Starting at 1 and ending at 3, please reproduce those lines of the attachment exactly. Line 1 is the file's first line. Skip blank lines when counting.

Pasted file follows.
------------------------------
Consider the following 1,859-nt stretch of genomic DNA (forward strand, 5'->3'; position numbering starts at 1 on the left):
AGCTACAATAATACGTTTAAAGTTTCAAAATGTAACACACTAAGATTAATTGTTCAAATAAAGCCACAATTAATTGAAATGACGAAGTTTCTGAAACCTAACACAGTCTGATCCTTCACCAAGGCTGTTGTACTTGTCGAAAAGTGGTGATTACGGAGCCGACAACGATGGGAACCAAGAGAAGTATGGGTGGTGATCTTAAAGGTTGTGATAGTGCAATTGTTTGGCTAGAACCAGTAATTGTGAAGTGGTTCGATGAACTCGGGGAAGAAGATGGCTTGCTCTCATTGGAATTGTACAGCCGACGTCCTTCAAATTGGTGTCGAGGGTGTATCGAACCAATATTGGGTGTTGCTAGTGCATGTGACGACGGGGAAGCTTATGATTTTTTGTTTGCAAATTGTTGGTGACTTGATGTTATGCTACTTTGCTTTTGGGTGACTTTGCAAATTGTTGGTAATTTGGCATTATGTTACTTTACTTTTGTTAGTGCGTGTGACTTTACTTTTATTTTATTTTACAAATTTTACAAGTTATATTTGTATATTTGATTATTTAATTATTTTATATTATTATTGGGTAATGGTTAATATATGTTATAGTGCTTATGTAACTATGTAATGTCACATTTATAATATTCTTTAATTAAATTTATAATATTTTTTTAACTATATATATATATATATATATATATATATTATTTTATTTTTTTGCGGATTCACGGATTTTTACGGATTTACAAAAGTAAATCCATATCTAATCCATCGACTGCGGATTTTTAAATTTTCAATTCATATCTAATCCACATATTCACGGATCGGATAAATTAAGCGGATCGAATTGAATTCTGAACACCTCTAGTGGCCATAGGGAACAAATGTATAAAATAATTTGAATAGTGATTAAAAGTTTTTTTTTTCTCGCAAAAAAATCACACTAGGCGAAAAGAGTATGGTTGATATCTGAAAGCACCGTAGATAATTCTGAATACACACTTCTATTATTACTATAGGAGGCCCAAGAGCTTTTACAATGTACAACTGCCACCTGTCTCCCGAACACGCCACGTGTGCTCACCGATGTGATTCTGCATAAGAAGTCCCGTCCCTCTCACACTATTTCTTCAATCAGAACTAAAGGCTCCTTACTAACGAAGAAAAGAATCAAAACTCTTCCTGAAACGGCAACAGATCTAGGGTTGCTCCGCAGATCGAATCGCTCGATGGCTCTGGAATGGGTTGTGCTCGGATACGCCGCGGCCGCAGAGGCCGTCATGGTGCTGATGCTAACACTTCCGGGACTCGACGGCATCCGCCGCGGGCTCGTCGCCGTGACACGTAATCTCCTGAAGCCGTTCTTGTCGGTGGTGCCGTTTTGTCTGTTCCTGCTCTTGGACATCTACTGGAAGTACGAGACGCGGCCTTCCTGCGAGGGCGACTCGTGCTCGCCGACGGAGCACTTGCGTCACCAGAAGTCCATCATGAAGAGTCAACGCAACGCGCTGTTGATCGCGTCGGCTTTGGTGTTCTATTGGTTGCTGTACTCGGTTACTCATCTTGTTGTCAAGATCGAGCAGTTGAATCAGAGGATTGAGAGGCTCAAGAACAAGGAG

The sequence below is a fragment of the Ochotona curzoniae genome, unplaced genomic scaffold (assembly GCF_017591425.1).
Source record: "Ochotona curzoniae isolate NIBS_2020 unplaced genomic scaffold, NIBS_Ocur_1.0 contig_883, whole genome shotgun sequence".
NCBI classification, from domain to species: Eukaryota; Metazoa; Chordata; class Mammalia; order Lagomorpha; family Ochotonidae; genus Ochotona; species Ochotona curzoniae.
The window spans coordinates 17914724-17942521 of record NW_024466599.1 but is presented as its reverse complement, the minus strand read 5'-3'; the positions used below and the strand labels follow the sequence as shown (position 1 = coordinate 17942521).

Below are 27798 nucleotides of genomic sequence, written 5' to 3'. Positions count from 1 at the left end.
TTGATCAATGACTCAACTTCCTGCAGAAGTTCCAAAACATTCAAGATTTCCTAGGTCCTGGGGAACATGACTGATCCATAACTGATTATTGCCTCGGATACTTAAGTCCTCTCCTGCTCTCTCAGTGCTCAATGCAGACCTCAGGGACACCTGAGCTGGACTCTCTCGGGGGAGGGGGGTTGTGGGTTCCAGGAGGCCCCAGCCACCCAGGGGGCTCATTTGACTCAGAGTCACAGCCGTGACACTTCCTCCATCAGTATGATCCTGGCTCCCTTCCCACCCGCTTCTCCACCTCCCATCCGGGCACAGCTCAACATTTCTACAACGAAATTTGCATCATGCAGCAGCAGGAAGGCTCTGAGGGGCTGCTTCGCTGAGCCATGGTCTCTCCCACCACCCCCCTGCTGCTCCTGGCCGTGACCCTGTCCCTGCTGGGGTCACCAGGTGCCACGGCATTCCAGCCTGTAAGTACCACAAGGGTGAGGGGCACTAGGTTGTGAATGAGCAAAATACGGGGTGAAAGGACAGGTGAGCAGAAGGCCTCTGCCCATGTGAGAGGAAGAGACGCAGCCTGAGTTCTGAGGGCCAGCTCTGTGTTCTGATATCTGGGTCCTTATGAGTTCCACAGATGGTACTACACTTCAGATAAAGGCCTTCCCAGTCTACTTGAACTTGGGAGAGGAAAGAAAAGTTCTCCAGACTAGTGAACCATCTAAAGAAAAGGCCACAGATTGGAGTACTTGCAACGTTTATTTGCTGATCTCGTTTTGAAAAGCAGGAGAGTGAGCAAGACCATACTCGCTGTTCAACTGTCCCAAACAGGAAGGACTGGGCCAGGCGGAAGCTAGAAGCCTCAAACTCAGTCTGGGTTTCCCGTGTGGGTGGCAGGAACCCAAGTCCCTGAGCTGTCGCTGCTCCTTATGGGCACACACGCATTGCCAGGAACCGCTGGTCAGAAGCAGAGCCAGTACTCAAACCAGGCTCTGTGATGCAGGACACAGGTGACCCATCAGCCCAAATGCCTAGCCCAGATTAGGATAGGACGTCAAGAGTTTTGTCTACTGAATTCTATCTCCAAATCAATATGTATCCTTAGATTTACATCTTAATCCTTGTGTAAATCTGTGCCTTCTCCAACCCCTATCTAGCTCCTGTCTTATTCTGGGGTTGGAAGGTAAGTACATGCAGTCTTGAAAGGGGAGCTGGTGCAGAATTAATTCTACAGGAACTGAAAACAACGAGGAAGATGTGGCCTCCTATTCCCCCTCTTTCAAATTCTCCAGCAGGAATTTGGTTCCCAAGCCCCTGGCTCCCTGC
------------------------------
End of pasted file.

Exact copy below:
Consider the following 1,859-nt stretch of genomic DNA (forward strand, 5'->3'; position numbering starts at 1 on the left):
AGCTACAATAATACGTTTAAAGTTTCAAAATGTAACACACTAAGATTAATTGTTCAAATAAAGCCACAATTAATTGAAATGACGAAGTTTCTGAAACCTAACACAGTCTGATCCTTCACCAAGGCTGTTGTACTTGTCGAAAAGTGGTGATTACGGAGCCGACAACGATGGGAACCAAGAGAAGTATGGGTGGTGATCTTAAAGGTTGTGATAGTGCAATTGTTTGGCTAGAACCAGTAATTGTGAAGTGGTTCGATGAACTCGGGGAAGAAGATGGCTTGCTCTCATTGGAATTGTACAGCCGACGTCCTTCAAATTGGTGTCGAGGGTGTATCGAACCAATATTGGGTGTTGCTAGTGCATGTGACGACGGGGAAGCTTATGATTTTTTGTTTGCAAATTGTTGGTGACTTGATGTTATGCTACTTTGCTTTTGGGTGACTTTGCAAATTGTTGGTAATTTGGCATTATGTTACTTTACTTTTGTTAGTGCGTGTGACTTTACTTTTATTTTATTTTACAAATTTTACAAGTTATATTTGTATATTTGATTATTTAATTATTTTATATTATTATTGGGTAATGGTTAATATATGTTATAGTGCTTATGTAACTATGTAATGTCACATTTATAATATTCTTTAATTAAATTTATAATATTTTTTTAACTATATATATATATATATATATATATATATTATTTTATTTTTTTGCGGATTCACGGATTTTTACGGATTTACAAAAGTAAATCCATATCTAATCCATCGACTGCGGATTTTTAAATTTTCAATTCATATCTAATCCACATATTCACGGATCGGATAAATTAAGCGGATCGAATTGAATTCTGAACACCTCTAGTGGCCATAGGGAACAAATGTATAAAATAATTTGAATAGTGATTAAAAGTTTTTTTTTTCTCGCAAAAAAATCACACTAGGCGAAAAGAGTATGGTTGATATCTGAAAGCACCGTAGATAATTCTGAATACACACTTCTATTATTACTATAGGAGGCCCAAGAGCTTTTACAATGTACAACTGCCACCTGTCTCCCGAACACGCCACGTGTGCTCACCGATGTGATTCTGCATAAGAAGTCCCGTCCCTCTCACACTATTTCTTCAATCAGAACTAAAGGCTCCTTACTAACGAAGAAAAGAATCAAAACTCTTCCTGAAACGGCAACAGATCTAGGGTTGCTCCGCAGATCGAATCGCTCGATGGCTCTGGAATGGGTTGTGCTCGGATACGCCGCGGCCGCAGAGGCCGTCATGGTGCTGATGCTAACACTTCCGGGACTCGACGGCATCCGCCGCGGGCTCGTCGCCGTGACACGTAATCTCCTGAAGCCGTTCTTGTCGGTGGTGCCGTTTTGTCTGTTCCTGCTCTTGGACATCTACTGGAAGTACGAGACGCGGCCTTCCTGCGAGGGCGACTCGTGCTCGCCGACGGAGCACTTGCGTCACCAGAAGTCCATCATGAAGAGTCAACGCAACGCGCTGTTGATCGCGTCGGCTTTGGTGTTCTATTGGTTGCTGTACTCGGTTACTCATCTTGTTGTCAAGATCGAGCAGTTGAATCAGAGGATTGAGAGGCTCAAGAACAAGGAG

The sequence below is a fragment of the Ochotona curzoniae genome, unplaced genomic scaffold (assembly GCF_017591425.1).